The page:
The preparative HPLC isolation was performed on a Jasco (Groß-Umstadt, Germany) prep. HPLC system (pump: PU-2087 plus; diode array detector MD 2018 plus; column thermostat CO 2060 plus; autosampler AS 2055 plus; LC Net II ADC Chromatography Data Solutions; sample injection loop: 2000 µL) on a Reprosil 100 C-18 column (5 µm, 250 × 20mm) column with a binary gradient (A: water with 0.1% trifluoroacetic acid; B: acetonitrile with 0.1% trifluoroacetic acid) at 15mL/min with: 0 to 5 min: linear from 5% B to 20% B; 5 to 14 min: linear 20% B to 32%B; 14 min to 22 min: linear from 32% B to 35% B; 22 min to 30 min: linear 35% B to 100% B; 30 min to 35 min: isocratic 100% B. 32 mg of subfractions E54-E69 were dissolved in a concentration of 10 mg/mL acetonitrile and injected in portions of 100, 200, 300 (2×), 400 (2×), 500 and 1000 µL; Compound 1 under these conditions eluted with a retention time of 20.7 min (injection volume 500 µL). 32 mg of the subfraction led to 6.2 mg of pure O-tigloylcyclovirobuxeine-B (1).
3.3.3. Analytical Profiling of the Isolation Process by UHPLC/+ ESI-QTOF-MSMS
Chromatographic separations were performed on an Ultimate 3000 RS Liquid Chromatography System (Dionex Germany, Idstein, Germany) on a Dionex Acclaim RSLC 120, C18 column (2.1 × 100 mm, 2.2 µm) with a binary gradient (A: water with 0.1% formic acid; B: acetonitrile with 0.1% formic acid) at 0.8 mL/min: 0 to 9.5 min: linear from 5% B to 100% B; 9.5 to 12.5 min: isocratic 100% B; 12.5 to 12.6 min: linear from 100% B to 5% B; 12.6 to 15 min: isocratic 5% B. The injection volume was 2 µL. Eluted compounds were detected using a Dionex Ultimate DAD-3000 RS over a wavelength range of 200–400 nm and a Bruker Daltonics micrOTOF-QII time-of-flight mass spectrometer equipped with an Apollo electrospray ionization source in positive mode at 5 Hz over a mass range of m/z 50–1000 using the following instrument settings: nebulizer gas nitrogen, 5 bar; dry gas nitrogen, 9 L/min, 220 °C; capillary voltage 4500 V; end plate offset −500 V; transfer time 70 µs; collision gas nitrogen; collision energy and collision RF settings were combined to each single spectrum of 1000 summations as follows: 250 summations with 20% base collision energy and 130 Vpp + 250 summations with 100% base collision energy and 500 Vpp + 250 summations with 20% base collision energy and 130 Vpp + 250 summations with 100% base collision energy and 500 Vpp. Base collision energy was 50 eV for precursor ions with a m/z less than 500 and then linearly interpolated against m/z up to a maximum of 70 eV for precursor ions with a m/z of up to 1000. Internal dataset calibration (HPC mode) was performed for each analysis using the mass spectrum of a 10 mM solution of sodium formiate in 50% isopropanol that was infused during LC reequilibration using a divert valve equipped with a 20 µL sample loop. Sample concentrations: The crude extract was injected at a concentration of 5 mg/mL, fractions at 0.5 mg/mL; The pure alkaloid 1 for Figure 3 was analyzed at 0.1 mg/mL. The retention time of compound 1 under these conditions was 3.8 min.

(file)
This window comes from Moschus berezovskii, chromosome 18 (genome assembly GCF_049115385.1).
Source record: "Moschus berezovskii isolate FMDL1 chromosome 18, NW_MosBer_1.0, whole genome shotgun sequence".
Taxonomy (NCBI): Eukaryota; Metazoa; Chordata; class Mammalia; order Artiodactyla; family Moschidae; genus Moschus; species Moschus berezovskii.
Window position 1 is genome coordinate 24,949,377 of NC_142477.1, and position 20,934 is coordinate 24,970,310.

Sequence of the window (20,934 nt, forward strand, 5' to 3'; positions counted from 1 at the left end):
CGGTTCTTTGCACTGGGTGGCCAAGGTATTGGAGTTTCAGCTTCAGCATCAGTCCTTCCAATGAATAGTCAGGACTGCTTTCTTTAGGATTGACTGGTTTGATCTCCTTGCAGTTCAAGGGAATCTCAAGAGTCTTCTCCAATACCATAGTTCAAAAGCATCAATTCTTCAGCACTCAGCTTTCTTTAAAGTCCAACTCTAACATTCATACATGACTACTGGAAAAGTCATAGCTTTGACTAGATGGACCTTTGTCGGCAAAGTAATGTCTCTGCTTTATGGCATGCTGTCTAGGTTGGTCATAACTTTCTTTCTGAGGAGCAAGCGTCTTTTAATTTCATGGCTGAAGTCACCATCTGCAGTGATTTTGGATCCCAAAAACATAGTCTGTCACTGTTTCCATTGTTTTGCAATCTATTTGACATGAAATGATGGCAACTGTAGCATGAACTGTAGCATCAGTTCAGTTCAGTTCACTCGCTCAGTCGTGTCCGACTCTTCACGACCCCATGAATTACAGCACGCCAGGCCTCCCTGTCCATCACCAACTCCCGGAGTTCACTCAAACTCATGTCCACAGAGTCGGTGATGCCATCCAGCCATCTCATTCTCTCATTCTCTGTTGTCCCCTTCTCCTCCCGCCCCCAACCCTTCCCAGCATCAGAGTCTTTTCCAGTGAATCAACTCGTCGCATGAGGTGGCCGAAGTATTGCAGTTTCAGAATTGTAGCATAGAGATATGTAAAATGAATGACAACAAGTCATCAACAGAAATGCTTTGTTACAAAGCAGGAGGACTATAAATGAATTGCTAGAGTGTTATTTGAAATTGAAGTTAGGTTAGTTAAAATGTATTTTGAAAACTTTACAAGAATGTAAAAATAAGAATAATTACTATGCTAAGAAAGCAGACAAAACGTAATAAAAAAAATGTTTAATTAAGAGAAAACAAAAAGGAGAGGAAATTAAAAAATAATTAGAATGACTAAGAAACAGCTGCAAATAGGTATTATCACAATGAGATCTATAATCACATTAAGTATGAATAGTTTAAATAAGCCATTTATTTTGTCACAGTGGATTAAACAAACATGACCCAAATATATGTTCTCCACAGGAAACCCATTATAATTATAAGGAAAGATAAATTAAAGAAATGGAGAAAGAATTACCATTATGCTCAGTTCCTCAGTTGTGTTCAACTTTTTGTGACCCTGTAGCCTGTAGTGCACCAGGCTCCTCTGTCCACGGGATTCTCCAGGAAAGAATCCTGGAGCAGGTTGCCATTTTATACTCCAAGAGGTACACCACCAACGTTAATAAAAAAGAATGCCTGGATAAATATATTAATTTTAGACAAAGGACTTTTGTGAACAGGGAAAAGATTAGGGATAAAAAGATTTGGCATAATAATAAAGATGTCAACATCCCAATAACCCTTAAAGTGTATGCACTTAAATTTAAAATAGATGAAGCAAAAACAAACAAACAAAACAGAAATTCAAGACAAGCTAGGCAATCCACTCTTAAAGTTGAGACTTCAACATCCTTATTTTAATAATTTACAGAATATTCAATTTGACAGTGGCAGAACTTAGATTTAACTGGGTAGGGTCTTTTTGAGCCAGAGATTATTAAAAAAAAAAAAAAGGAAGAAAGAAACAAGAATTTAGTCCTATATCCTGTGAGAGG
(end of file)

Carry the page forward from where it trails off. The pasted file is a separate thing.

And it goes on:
3.3.4. NMR Spectroscopy
Nuclear magnetic resonance spectra were recorded on an AS 400 Mercury plus spectrometer (Varian, Palo Alto, CA, USA) at 400 (1H) and 100 MHz (13C) CDCl3 at room temperature. They were referenced to the solvent signals (δH 7.260 ppm, δC 77.000 ppm).
3.3.5. Further Analytical Equipment
CD and UV spectra were recorded with a J-815 spectropolarimeter (Jasco Germany, Groß-Umstadt, Germany) in methanol. Optical rotation was measured with a Jasco P-2000 polarimeter in chloroform.
3.3.6. Analytical Data of O-tigloylcyclovirobuxeine-B (1)
[α]20D −80° (c 0.27, CHCl3); UV (MeOH; λmax, log ε): 223 (sh, 4.2); 190 (4.8; last reading). CD (λ, Δε); 244 (−0.7); 223 (+2.7); 195 (−39.9); 190 (+11; last reading). +ESI-QTOF-MS (m/z) 497.4105 [M+H]+, 249.2096 [M+2H]2+ (calcd. for C32H53N2O2+: 497.4102+; for C32H54N2O22+: 249.2088); 1H- and 13C-NMR data see Table 2. Mass-, 1D and 2D NMR as well as CD and UV spectra are shown in Figure A1, Figure A2, Figure A3, Figure A4, Figure A5, Figure A6, Figure A7 and Figure A8, appendix.